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LONDON-Lloyd's of London has received approval from a U.K. court to start collecting 350 million pounds ($569.1 million) from members who refused to reinsure their old-year liabilities into runoff company Equitas Ltd.
Justice Colman of the U.K. High Court last week delivered the second part of a ruling on a case testing the "pay now, sue later" clause in members' contracts. He denied members' assertions that they are not liable to pay their Equitas reinsurance bills because Lloyd's operated fraudulently.
Justice Colman delivered the first part of the ruling in February, striking members' allegations that the structure of Equitas is invalid (BI, Feb. 24). Together, the decisions mean that dissenting Lloyd's members must pay their losses before taking legal action against the market.
Although litigating members have vowed to appeal the decision, Justice Colman has allowed Lloyd's to proceed with collecting outstanding funds from about 1,300 non-paying members.
Ron Sandler, chief executive of Lloyd's, said the ruling "upholds the legal basis for the reinsurance into Equitas and allows Lloyd's to pursue, for the benefit of members of the Society, those members who are yet to pay their Equitas premium."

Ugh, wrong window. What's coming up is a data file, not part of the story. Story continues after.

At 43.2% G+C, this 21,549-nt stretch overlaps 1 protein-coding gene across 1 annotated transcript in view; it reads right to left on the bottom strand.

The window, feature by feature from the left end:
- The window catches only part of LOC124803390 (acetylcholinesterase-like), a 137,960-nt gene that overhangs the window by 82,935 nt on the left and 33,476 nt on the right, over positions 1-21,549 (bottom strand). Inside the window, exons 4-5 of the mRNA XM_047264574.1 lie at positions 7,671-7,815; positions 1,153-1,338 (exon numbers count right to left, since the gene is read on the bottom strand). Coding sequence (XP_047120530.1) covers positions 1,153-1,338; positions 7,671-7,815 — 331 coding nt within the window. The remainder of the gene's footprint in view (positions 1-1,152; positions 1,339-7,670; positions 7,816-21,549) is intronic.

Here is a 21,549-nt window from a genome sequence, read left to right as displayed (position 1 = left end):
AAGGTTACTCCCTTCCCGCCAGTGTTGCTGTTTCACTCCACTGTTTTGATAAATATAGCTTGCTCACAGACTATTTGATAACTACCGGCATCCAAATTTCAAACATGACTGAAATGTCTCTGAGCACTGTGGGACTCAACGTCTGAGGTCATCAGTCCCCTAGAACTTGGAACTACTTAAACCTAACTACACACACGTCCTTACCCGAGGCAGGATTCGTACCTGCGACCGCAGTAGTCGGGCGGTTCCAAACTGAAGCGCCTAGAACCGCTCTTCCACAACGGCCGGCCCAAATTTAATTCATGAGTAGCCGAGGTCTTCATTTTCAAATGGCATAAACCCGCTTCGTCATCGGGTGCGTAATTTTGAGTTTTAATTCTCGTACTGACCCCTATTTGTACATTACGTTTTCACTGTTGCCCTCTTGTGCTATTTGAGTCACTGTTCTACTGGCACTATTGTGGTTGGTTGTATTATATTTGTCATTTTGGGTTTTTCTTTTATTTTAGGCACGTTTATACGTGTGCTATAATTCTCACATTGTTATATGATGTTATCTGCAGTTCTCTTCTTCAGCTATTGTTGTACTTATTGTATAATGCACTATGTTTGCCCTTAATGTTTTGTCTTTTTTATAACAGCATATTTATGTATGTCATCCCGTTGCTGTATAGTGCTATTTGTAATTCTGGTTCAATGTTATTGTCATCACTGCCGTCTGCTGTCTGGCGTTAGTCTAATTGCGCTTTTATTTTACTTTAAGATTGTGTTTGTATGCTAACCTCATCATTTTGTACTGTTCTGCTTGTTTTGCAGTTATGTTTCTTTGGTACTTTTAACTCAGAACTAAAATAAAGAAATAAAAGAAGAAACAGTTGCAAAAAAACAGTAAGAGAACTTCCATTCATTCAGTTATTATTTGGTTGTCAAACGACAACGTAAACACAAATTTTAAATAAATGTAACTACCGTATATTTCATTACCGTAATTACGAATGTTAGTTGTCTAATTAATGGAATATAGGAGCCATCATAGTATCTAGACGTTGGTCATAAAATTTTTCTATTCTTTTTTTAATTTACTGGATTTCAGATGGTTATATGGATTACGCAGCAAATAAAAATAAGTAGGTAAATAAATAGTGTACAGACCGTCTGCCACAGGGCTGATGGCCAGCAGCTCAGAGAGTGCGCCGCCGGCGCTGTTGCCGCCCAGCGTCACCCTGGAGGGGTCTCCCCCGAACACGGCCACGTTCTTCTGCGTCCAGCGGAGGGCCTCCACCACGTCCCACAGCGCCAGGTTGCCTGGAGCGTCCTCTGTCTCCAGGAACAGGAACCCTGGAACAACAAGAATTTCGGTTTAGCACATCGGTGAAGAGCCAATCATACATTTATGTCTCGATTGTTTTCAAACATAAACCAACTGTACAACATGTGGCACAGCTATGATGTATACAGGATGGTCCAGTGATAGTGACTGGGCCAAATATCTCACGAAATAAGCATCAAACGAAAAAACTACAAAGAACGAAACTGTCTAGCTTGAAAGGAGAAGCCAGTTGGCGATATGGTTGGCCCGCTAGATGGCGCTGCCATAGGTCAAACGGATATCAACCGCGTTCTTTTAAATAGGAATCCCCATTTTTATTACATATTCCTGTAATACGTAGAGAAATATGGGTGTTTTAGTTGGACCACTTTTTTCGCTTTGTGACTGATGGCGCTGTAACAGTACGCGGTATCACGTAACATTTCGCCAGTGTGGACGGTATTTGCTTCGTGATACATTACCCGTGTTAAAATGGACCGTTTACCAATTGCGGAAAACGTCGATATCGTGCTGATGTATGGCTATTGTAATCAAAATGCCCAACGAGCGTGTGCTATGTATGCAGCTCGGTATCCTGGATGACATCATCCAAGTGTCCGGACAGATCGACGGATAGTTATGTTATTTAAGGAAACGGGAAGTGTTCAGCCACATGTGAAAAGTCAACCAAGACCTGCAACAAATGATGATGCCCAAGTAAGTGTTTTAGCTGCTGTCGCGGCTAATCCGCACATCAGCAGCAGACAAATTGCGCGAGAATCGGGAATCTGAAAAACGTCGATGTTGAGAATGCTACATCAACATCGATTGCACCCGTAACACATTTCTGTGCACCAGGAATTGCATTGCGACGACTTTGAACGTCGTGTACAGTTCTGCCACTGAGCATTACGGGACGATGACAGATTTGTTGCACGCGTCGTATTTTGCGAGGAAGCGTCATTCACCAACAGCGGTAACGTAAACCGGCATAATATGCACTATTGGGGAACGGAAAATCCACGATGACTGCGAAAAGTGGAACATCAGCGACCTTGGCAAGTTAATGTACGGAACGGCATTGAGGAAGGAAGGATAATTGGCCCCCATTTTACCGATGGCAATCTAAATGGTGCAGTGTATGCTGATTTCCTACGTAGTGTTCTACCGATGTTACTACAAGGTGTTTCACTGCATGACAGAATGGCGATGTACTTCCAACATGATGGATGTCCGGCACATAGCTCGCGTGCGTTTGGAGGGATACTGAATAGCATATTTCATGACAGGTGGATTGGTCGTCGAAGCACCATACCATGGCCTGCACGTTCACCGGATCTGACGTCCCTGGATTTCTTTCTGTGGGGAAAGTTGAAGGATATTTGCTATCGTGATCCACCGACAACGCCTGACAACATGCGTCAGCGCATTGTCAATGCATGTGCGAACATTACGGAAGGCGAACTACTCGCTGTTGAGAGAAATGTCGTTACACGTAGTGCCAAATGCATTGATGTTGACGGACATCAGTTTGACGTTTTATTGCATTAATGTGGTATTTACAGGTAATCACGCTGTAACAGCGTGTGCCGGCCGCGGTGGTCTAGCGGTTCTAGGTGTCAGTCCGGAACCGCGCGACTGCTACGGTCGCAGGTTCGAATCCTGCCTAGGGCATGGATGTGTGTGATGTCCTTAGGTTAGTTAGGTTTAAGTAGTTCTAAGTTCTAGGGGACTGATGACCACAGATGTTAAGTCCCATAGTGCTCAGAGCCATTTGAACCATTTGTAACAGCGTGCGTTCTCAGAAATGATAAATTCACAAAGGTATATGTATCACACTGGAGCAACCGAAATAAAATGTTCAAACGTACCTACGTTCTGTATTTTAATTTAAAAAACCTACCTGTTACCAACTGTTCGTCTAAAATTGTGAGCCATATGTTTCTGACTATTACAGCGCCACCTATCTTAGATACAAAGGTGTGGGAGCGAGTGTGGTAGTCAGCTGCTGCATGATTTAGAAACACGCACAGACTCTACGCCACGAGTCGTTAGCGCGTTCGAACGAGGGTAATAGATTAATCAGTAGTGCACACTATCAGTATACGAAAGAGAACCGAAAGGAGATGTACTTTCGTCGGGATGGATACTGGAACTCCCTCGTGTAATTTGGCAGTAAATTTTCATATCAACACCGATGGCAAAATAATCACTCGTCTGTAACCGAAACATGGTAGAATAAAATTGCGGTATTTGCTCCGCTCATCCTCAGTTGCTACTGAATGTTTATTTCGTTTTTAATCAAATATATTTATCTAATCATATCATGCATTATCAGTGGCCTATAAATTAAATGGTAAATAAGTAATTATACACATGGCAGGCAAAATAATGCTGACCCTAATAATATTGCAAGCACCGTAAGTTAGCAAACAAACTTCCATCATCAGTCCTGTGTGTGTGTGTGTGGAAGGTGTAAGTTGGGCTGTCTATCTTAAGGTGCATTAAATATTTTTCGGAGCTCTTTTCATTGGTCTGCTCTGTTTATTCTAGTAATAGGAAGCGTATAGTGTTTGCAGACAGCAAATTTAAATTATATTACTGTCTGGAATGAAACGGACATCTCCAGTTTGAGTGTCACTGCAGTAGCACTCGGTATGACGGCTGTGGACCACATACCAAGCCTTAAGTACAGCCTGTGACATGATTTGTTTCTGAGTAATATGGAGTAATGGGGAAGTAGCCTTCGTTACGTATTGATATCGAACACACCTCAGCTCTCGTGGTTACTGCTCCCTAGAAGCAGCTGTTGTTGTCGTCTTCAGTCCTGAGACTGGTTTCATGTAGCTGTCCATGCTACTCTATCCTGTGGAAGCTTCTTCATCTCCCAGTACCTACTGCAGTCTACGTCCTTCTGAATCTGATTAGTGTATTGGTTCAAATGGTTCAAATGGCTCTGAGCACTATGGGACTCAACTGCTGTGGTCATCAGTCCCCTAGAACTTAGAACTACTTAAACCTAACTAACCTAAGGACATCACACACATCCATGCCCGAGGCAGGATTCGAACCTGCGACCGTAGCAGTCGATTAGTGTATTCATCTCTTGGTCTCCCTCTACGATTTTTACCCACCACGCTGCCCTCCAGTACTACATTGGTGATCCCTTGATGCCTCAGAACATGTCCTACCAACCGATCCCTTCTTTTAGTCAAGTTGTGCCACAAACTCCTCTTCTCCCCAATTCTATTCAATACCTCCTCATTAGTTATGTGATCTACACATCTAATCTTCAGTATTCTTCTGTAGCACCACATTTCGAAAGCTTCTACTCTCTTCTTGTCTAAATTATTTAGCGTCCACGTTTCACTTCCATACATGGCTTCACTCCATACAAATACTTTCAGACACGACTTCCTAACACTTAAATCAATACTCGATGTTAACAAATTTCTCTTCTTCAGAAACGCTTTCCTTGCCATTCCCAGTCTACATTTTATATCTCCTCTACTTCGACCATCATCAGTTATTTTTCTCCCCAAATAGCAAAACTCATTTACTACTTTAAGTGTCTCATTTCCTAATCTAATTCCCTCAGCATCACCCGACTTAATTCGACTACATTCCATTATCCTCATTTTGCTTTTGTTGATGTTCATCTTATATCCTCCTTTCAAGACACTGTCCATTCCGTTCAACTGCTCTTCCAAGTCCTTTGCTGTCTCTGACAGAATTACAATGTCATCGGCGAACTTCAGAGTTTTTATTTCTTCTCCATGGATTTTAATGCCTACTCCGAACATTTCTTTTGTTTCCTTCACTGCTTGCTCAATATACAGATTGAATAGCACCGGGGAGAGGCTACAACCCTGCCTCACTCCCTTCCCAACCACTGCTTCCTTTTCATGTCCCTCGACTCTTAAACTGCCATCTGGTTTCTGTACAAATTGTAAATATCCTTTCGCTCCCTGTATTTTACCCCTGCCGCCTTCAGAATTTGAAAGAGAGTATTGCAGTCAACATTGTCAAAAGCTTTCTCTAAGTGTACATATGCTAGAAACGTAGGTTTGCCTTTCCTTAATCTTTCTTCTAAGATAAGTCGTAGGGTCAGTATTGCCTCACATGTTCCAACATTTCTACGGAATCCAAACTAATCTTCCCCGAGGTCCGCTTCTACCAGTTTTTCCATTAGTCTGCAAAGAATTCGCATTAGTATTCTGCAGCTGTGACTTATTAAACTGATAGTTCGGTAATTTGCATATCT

Nevertheless, the litigating members will go ahead with an action claiming Lloyd's has acted fraudulently, said Catherine Mackenzie Smith, chairman of the United Names Organization.
Part of the recovered losses will be used to pay off Lloyd's 300 million pounds ($487.8 million) bridge loan from a conglomerate of banks, led by Citibank International P.L.C., which according to a Lloyd's spokesman has been "deployed extensively." The full extent of its use will be clearer in the Corporation annual report and accounts, to be published next week.
The 450 non-paying U.S. members will not be chased by Lloyd's debt collectors until litigation in U.S. courts has been settled. Lloyd's would not release how much U.S. members owe the market. Three cases, including one beginning in Texas this week, remain.